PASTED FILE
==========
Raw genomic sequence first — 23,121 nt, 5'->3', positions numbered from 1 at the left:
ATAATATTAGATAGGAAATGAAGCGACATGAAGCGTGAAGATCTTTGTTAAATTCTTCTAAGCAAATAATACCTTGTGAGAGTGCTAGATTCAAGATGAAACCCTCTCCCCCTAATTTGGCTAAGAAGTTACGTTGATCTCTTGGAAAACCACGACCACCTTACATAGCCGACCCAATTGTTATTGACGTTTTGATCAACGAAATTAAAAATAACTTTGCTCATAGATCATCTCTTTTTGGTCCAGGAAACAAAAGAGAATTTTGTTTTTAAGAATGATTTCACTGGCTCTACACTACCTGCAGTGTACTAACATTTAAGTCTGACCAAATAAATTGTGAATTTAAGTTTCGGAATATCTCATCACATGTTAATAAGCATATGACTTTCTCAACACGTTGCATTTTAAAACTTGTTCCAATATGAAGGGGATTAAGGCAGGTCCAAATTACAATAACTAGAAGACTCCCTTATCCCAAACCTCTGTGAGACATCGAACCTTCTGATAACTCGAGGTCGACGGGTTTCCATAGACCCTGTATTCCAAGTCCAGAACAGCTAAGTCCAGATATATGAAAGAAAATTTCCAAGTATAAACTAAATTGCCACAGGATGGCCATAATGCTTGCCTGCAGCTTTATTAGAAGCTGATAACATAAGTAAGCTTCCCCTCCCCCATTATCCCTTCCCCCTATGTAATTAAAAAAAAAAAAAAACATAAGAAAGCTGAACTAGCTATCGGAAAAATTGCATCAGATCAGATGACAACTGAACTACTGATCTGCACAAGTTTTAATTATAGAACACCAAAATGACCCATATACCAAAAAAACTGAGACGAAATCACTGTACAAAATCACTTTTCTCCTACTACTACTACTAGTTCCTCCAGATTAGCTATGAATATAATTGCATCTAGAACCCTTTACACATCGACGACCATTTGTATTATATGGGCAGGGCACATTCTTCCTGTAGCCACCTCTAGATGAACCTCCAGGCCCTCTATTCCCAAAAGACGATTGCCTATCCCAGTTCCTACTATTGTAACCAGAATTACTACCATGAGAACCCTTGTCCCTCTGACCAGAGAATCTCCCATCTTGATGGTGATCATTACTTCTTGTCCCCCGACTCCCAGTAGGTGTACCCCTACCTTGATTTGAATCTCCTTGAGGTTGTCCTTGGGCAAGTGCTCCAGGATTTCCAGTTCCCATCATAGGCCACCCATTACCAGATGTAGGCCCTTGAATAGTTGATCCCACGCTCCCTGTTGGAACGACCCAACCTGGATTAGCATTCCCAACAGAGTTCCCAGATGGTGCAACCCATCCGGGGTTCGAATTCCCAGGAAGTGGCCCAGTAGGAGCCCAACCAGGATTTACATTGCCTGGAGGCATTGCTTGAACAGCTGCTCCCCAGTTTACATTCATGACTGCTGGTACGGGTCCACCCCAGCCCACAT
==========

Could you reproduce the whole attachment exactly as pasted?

Raw genomic sequence first — 23,121 nt, 5'->3', positions numbered from 1 at the left:
ATAATATTAGATAGGAAATGAAGCGACATGAAGCGTGAAGATCTTTGTTAAATTCTTCTAAGCAAATAATACCTTGTGAGAGTGCTAGATTCAAGATGAAACCCTCTCCCCCTAATTTGGCTAAGAAGTTACGTTGATCTCTTGGAAAACCACGACCACCTTACATAGCCGACCCAATTGTTATTGACGTTTTGATCAACGAAATTAAAAATAACTTTGCTCATAGATCATCTCTTTTTGGTCCAGGAAACAAAAGAGAATTTTGTTTTTAAGAATGATTTCACTGGCTCTACACTACCTGCAGTGTACTAACATTTAAGTCTGACCAAATAAATTGTGAATTTAAGTTTCGGAATATCTCATCACATGTTAATAAGCATATGACTTTCTCAACACGTTGCATTTTAAAACTTGTTCCAATATGAAGGGGATTAAGGCAGGTCCAAATTACAATAACTAGAAGACTCCCTTATCCCAAACCTCTGTGAGACATCGAACCTTCTGATAACTCGAGGTCGACGGGTTTCCATAGACCCTGTATTCCAAGTCCAGAACAGCTAAGTCCAGATATATGAAAGAAAATTTCCAAGTATAAACTAAATTGCCACAGGATGGCCATAATGCTTGCCTGCAGCTTTATTAGAAGCTGATAACATAAGTAAGCTTCCCCTCCCCCATTATCCCTTCCCCCTATGTAATTAAAAAAAAAAAAAAACATAAGAAAGCTGAACTAGCTATCGGAAAAATTGCATCAGATCAGATGACAACTGAACTACTGATCTGCACAAGTTTTAATTATAGAACACCAAAATGACCCATATACCAAAAAAACTGAGACGAAATCACTGTACAAAATCACTTTTCTCCTACTACTACTACTAGTTCCTCCAGATTAGCTATGAATATAATTGCATCTAGAACCCTTTACACATCGACGACCATTTGTATTATATGGGCAGGGCACATTCTTCCTGTAGCCACCTCTAGATGAACCTCCAGGCCCTCTATTCCCAAAAGACGATTGCCTATCCCAGTTCCTACTATTGTAACCAGAATTACTACCATGAGAACCCTTGTCCCTCTGACCAGAGAATCTCCCATCTTGATGGTGATCATTACTTCTTGTCCCCCGACTCCCAGTAGGTGTACCCCTACCTTGATTTGAATCTCCTTGAGGTTGTCCTTGGGCAAGTGCTCCAGGATTTCCAGTTCCCATCATAGGCCACCCATTACCAGATGTAGGCCCTTGAATAGTTGATCCCACGCTCCCTGTTGGAACGACCCAACCTGGATTAGCATTCCCAACAGAGTTCCCAGATGGTGCAACCCATCCGGGGTTCGAATTCCCAGGAAGTGGCCCAGTAGGAGCCCAACCAGGATTTACATTGCCTGGAGGCATTGCTTGAACAGCTGCTCCCCAGTTTACATTCATGACTGCTGGTACGGGTCCACCCCAGCCCACAT